The current D2 A174 between the A19 and Lazenby was built in the 1970s/80s to form a southern bypass of Middlesbrough and its environs and is known as 'The Parkway'. As well as serving the huge industry of the area, such as around Grangetown, it also acts as the main road link to Teesport. The Parkway is the main access to the massive housing developments around Coulby Newham, Eston, and Nunthorpe. There is a shopping centre in Coulby Newham called 'The Parkway Centre' after the road. Traffic for Whitby is directed off at the A172 to swing around Nunthorpe and join the A171 across the moors, 'The Moors Road'. The Parkway section of the A174 is all grade-separated until the roundabout at Lazenby.
Between the A19 and Lazenby the road has trunk status and is maintained for Highways England as part of the £30m 'A19 Dishforth - Tyne Tunnel' DBFO contract currently held by Autolink Concessionaries (A19) Ltd. The design and build part of this contract, which runs from 1997 to 2027, was to widen the A19 between the A174 junction mentioned above and Norton.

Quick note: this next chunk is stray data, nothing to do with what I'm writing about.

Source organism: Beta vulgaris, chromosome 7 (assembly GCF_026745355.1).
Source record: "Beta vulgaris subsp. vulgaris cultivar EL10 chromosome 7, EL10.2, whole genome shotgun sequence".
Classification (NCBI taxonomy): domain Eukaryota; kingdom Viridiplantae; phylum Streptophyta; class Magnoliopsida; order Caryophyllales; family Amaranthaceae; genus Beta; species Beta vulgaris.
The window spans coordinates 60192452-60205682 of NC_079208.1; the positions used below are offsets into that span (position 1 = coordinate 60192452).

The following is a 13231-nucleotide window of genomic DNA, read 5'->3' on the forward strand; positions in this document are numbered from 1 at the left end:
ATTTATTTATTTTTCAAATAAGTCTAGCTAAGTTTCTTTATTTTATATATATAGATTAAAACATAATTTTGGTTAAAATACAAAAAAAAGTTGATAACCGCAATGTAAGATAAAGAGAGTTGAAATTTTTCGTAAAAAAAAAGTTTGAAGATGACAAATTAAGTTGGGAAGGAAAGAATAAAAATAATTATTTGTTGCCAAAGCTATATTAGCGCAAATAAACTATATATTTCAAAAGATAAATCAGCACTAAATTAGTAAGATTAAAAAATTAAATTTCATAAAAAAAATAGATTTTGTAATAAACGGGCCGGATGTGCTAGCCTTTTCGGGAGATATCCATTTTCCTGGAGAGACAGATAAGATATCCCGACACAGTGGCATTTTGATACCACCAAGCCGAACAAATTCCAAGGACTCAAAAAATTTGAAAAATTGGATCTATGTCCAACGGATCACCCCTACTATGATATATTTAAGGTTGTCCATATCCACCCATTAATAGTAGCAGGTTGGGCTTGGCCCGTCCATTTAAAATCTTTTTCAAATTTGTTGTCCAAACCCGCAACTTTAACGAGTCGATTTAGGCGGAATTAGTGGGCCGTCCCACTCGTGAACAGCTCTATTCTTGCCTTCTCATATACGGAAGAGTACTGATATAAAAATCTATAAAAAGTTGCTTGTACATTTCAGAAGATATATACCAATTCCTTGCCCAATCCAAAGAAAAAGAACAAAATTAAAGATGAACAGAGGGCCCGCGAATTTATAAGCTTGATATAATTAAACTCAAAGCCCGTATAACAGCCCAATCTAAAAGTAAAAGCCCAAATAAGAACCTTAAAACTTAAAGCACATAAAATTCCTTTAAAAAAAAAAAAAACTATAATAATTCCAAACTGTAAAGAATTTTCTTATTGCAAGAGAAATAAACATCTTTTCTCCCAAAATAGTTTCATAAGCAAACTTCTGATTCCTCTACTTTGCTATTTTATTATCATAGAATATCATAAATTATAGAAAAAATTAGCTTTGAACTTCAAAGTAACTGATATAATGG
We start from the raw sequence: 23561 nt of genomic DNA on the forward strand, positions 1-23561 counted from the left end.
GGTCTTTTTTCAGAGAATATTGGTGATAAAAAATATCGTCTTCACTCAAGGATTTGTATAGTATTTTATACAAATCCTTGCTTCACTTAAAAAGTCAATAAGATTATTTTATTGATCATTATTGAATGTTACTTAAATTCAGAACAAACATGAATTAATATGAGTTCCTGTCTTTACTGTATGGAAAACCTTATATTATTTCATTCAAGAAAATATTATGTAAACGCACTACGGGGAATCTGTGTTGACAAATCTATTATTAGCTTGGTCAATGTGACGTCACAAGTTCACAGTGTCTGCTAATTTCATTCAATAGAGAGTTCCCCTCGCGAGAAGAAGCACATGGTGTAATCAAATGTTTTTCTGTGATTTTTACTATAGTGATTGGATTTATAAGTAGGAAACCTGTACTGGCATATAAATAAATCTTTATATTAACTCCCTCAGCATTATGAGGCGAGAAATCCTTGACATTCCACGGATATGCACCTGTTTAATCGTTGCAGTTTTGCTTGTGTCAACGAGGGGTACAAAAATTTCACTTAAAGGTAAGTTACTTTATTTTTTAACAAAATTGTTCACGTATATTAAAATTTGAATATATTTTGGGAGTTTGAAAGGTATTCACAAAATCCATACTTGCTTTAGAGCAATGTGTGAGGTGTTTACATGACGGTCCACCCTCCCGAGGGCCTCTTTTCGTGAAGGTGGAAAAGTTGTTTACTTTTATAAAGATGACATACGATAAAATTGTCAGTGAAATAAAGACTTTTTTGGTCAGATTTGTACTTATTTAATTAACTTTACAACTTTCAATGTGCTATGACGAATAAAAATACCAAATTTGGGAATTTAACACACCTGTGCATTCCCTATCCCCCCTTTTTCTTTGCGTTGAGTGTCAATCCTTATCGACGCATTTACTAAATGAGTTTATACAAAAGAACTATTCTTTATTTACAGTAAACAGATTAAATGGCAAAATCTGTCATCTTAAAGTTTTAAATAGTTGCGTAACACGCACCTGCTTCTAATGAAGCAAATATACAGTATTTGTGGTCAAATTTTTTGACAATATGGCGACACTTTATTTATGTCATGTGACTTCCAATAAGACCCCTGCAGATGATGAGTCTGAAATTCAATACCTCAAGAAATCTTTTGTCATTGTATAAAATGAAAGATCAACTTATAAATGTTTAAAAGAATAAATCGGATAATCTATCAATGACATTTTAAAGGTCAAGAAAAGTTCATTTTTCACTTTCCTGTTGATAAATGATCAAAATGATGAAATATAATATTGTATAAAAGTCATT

At the Greystones roundabout near Lazenby traffic for Teesport and the industry of the south Tees is directed north along the A1053 and the A174 losses both its trunk and primary status, although it remains dual.
Lazenby - Whitby
Between Lazenby and Whitby the A174 is known as 'The Coast Road', as opposed to the aforementioned 'Moors Road' of the A171, although it never gets too close to the sea. Redcar is bypassed by a decent section of D2 which then narrows to S2 for the Marske bypass; however this section was obviously built with possible widening in mind. The eastern end of the Marske bypass is at the huge Quarry Lane roundabout with the A1085. This roundabout was built so the former A174 into Marske (now the A1085) and the former B1267 could both be accommodated as until a few years ago the A174 continued straight across at the roundabout into Saltburn. It now turns right and heads south along the old B1267 towards Skelton.